The House approved a short-term, 60-day extension of the National Flood Insurance Program on Wednesday, keeping the program alive and setting the stage for a broader debate over reform this summer.
The measure was approved by a voice vote. The bill now moves to the White House and the president is expected to sign it quickly. The focus on flood insurance then shifts back to the Senate, where Majority Leader Harry Reid, D-Nev., has promised to bring up a five-year reauthorization and reform bill in the next work session.
The National Flood Insurance Program, which provides government-subsidized insurance through the Federal Emergency Management Agency in flood-prone regions is nearly $18 billion in debt from 2005 Gulf Coast hurricanes Katrina and Rita. Lawmakers have tried unsuccessfully to overhaul the program since 2003, and have relied on a series of short-term extensions to keep the program running since 2008, but they seem now to have reached a turning point in the debate.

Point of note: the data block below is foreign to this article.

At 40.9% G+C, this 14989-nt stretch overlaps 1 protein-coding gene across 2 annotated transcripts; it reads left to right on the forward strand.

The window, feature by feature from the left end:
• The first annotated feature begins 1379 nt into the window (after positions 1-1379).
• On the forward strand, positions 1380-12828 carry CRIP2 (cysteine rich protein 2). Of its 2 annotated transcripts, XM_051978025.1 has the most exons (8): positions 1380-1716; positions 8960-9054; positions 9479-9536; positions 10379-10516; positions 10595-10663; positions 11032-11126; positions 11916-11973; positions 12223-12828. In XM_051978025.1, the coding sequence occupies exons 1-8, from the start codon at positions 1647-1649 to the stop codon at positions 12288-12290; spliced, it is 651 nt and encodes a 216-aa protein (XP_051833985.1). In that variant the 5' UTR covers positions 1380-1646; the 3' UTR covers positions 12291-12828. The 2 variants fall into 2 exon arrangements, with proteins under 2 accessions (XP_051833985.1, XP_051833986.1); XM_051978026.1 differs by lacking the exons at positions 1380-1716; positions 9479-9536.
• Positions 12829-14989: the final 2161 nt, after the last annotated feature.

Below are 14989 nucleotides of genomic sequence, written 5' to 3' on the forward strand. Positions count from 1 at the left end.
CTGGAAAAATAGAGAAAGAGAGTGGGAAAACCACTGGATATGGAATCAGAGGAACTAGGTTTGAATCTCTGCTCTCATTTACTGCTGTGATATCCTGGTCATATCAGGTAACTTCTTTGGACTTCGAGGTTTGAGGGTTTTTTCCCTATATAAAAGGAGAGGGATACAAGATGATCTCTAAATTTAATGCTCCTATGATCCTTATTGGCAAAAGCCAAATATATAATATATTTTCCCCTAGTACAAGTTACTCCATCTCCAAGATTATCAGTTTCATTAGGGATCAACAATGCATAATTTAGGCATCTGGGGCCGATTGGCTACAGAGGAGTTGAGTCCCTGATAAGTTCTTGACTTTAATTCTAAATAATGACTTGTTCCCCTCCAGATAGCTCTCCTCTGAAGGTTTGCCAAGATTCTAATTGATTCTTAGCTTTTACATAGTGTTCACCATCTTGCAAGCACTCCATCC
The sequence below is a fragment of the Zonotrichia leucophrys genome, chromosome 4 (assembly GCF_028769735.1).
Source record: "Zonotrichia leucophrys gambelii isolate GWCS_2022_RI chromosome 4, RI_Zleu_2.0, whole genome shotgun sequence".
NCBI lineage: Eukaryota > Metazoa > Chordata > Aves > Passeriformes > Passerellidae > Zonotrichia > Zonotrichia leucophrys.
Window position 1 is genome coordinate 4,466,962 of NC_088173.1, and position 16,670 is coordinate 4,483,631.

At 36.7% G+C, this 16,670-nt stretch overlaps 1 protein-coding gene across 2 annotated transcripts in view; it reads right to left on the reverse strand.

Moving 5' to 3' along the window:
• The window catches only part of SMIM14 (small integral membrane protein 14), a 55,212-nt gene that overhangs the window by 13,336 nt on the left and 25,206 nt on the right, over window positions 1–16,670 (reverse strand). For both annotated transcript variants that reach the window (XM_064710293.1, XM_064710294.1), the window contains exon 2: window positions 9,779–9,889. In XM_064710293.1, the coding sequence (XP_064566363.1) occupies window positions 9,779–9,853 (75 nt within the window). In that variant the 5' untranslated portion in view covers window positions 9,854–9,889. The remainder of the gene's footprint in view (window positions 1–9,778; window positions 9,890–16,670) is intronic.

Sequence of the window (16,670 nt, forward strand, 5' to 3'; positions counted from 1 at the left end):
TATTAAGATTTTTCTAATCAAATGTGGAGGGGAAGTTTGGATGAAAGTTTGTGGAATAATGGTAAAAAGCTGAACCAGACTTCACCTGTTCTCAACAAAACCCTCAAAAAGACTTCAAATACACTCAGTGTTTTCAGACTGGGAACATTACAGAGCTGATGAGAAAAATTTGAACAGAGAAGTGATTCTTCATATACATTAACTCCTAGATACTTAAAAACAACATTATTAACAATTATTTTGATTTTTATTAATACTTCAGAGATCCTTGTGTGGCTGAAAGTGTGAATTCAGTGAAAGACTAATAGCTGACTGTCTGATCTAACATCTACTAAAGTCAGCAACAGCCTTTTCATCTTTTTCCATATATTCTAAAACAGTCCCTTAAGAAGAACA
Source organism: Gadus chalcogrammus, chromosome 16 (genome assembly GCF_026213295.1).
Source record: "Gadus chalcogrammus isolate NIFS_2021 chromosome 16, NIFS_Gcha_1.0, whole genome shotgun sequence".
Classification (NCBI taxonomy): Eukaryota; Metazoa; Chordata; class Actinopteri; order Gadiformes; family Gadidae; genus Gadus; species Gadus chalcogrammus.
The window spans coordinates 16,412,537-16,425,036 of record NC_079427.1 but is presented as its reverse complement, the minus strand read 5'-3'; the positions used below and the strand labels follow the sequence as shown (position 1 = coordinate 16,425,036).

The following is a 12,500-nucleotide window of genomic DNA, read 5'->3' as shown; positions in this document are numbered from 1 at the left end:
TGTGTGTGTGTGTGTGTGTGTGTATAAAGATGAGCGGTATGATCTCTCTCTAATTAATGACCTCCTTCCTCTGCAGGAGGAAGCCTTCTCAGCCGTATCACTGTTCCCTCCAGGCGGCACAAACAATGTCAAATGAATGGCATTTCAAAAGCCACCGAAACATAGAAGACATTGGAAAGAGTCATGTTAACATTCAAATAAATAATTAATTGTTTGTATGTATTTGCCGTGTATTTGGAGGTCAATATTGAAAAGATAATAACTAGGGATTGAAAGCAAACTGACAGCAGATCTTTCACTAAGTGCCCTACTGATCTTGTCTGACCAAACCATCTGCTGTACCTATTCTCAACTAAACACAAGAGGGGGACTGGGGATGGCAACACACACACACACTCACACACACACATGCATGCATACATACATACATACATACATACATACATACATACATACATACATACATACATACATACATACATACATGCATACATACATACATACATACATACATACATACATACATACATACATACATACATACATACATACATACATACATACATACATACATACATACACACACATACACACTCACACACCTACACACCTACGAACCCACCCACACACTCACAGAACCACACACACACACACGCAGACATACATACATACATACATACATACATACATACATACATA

The short-term extension the House passed Wednesday includes a provision that would eliminate subsidies for flood-insurance coverage on vacation and other second homes.
Lawmakers are seeking other changes to make the program more fiscally sound by phasing in premium increases and phasing out subsidies on repetitive loss properties, while also taking steps to update flood mapping.
The House passed such a reform bill last year with bipartisan support. Senate Banking Committee Chairman Tim Johnson, D-S.D., and Richard Shelby, R-Ala., the panel’s ranking member, passed a similar bill out of the committee last year and are working to reach agreements with colleagues on amendments before that bill moves to the Senate floor.
A home is engulfed by flood water in Hamburg, Iowa from the rising Missouri River in 2011. Nati Harnik/AP
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